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It was time to let David Genaro rest, says Bartlett

Producers of Rhythm City praised Jamie Bartlett for his dedication to the craft and giving his character his all. / JAMES OATWAY
Producers of Rhythm City praised Jamie Bartlett for his dedication to the craft and giving his character his all. / JAMES OATWAY

David Genaro was regarded as the Stefano DiMera of South African television.

Like DiMera, a character from Days of Our Lives, an American soap opera, you would see him being killed in cold blood but he would later reappear - stronger than ever before.

He was the Jack Mabaso of Generations: The Legacy.

For the past 13 years, Genaro, played by veteran actor Jamie Bartlett, graced our screens and kept viewers glued to Rhythm City that airs on e.tv.

The character brought magic to television and was the backbone of the local soapie.

Over the years, viewers have watched Genaro go through different phases, difficulties and yes, as hard it was to believe, emotions.

The bald-headed, handsome, firm, selfish, controlling and conniving character wanted to control everything and everyone.

What was more intriguing about Genaro was not his falling streak, but how he was going to rise again.

Genaro started out running a 9-9FM and a magazine attached to it, called 9-9Mag.

From the start, he established himself as a shady person who was at the centre of major drug deals and arms negotiations.

His connections to the underground world of the Johannesburg club scene made him more dangerous and a threat to others.

"I have seen everything about Genaro. We all witnessed him in every position - we saw him languishing in jail, smoking cracks with prostitutes in Yeoville. We have seen him in every possible situation and I just felt that the time has come," Bartlett says.

Bartlett explains that he left the show because he felt that writers have explored Genaro's character to its fullest.

Over the years, he says, the character pushed him to grow as an actor.

Bartlett says the Genaro character did not only make him popular in SA but people from Lesotho, Ghana and other countries also admired him. He explains that when he was on holiday in Kampala (Uganda), he could not move around in their marketplace as he was flanked by fans.

The Thespian is grateful for being given an incredible opportunity with the character to have little girls and senior citizens as fans.

This week, millions of viewers witnessed the end of a powerful and shady man. He was taken out by the biggest thugs - Suffocate and Khulekani.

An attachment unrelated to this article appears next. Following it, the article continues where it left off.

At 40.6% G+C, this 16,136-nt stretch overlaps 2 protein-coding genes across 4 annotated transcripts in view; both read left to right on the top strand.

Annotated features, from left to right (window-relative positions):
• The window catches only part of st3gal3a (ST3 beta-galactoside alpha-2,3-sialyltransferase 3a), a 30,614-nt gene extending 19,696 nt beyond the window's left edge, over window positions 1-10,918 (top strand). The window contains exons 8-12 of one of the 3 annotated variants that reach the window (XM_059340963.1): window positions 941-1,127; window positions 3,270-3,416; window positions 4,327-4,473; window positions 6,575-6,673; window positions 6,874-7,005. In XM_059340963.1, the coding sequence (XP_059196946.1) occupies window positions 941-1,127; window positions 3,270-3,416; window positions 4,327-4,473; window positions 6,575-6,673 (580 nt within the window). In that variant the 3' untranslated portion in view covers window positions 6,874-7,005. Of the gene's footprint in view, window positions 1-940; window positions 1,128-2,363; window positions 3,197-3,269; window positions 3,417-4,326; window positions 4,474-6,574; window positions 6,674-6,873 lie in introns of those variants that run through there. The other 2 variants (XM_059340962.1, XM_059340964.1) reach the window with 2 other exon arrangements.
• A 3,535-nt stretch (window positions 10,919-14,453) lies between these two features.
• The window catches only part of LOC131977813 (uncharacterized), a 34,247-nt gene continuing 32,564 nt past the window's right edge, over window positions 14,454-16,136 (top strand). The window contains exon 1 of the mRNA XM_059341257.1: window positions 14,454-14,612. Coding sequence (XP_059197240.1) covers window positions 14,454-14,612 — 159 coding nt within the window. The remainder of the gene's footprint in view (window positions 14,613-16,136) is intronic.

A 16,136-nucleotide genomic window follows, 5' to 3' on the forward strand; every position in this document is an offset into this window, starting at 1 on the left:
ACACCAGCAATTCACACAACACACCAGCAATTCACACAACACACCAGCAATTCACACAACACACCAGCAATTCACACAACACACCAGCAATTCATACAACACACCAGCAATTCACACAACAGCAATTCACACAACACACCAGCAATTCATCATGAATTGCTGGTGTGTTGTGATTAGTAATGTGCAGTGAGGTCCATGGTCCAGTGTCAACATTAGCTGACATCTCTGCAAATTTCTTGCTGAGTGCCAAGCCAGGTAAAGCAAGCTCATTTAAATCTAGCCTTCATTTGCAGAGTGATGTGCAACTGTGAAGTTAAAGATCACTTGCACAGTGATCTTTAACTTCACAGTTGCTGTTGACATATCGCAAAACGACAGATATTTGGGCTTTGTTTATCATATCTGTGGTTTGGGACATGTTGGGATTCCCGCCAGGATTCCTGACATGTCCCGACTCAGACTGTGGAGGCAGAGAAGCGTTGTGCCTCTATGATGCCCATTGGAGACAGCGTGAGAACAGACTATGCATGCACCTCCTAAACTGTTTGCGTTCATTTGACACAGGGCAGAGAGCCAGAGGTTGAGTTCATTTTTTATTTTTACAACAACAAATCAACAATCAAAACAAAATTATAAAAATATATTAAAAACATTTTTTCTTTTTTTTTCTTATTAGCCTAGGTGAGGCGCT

Suffocate killed Genaro because he wants to control the territory, while for Khulekani, it was sweet revenge after Genaro killed his son.

Speaking to Sowetan just before viewing one of the exit episodes in Hyde Park, Johannesburg, the spontaneous and outspoken actor says it is time to "call it a day" because he has given the character his all.

Bartlett, who was trained in stage and turned professional in theatre in 1986, explains that when playing an iconic character like Genaro, it was important to hook the audience umbilically.

Bartlett, who praised e.tv for allowing him to breathe oxygen to the character, had fun playing Genaro.

"You can't play such character like that unless you love it. When you are Genaro, you need to make sure the audience is connected from all genres to all ages. You always know you are doing something right when people shout and weep when they see you."

He added: "I had absolute fun, Genaro colonised every single corner of my body. It is the most unbelievable character to play. There were times that I had to see the doctors after shooting due to the level of intensity of the scenes."

Bartlett says as much as he wanted to shine, the character would have not worked out without the support from other great characters.

He says some of the things he enjoyed about being Genaro was how he used words.

"I love what it does with words, he collides words together, smashing, working with vowels sounds, the rhythm and the tick-tock of the dickory."

While his spell ends on Rhythm City, Bartlett opens another chapter of his life as a business person.

He has established Finishing College which will do master classes, up-skilling of actors and corporate coaching.

Actors will be taught about cliff-hangers, characterisation and script writing among others.

Bartlett explains that his secret of longevity is the constantly wanting to improve himself and a total focus on his craft.

The seasoned actor admits that discipline and preparation were crucial in the industry.

He says he mastered the character because he gave himself enough time to read the script and practise.

Bartlett has appeared in a number of local and international productions including American Ninja 2: The Confrontation, Sweet 'n Short Spookie, A Private Life Support, Ernest Goes to Africa, Bravo Two Zero, Beyond Borders, Red Dust, 12 Days of Terror, White Lion, Nothing for Mahala and Mandela: Long Walk to Freedom.

His wish is to get more stage and film roles.

Show producer Harriet Gavshon said they enjoyed working with Bartlett, who most of the time had them on their feet because of his professionalism. "He would completely rewrite the whole script. For 13 years, he would arrive at work before everyone else. He came first even before security came in. He went about building this character of Genaro.

Love or hate him, David Genaro made his mark which will be written in the books of history.

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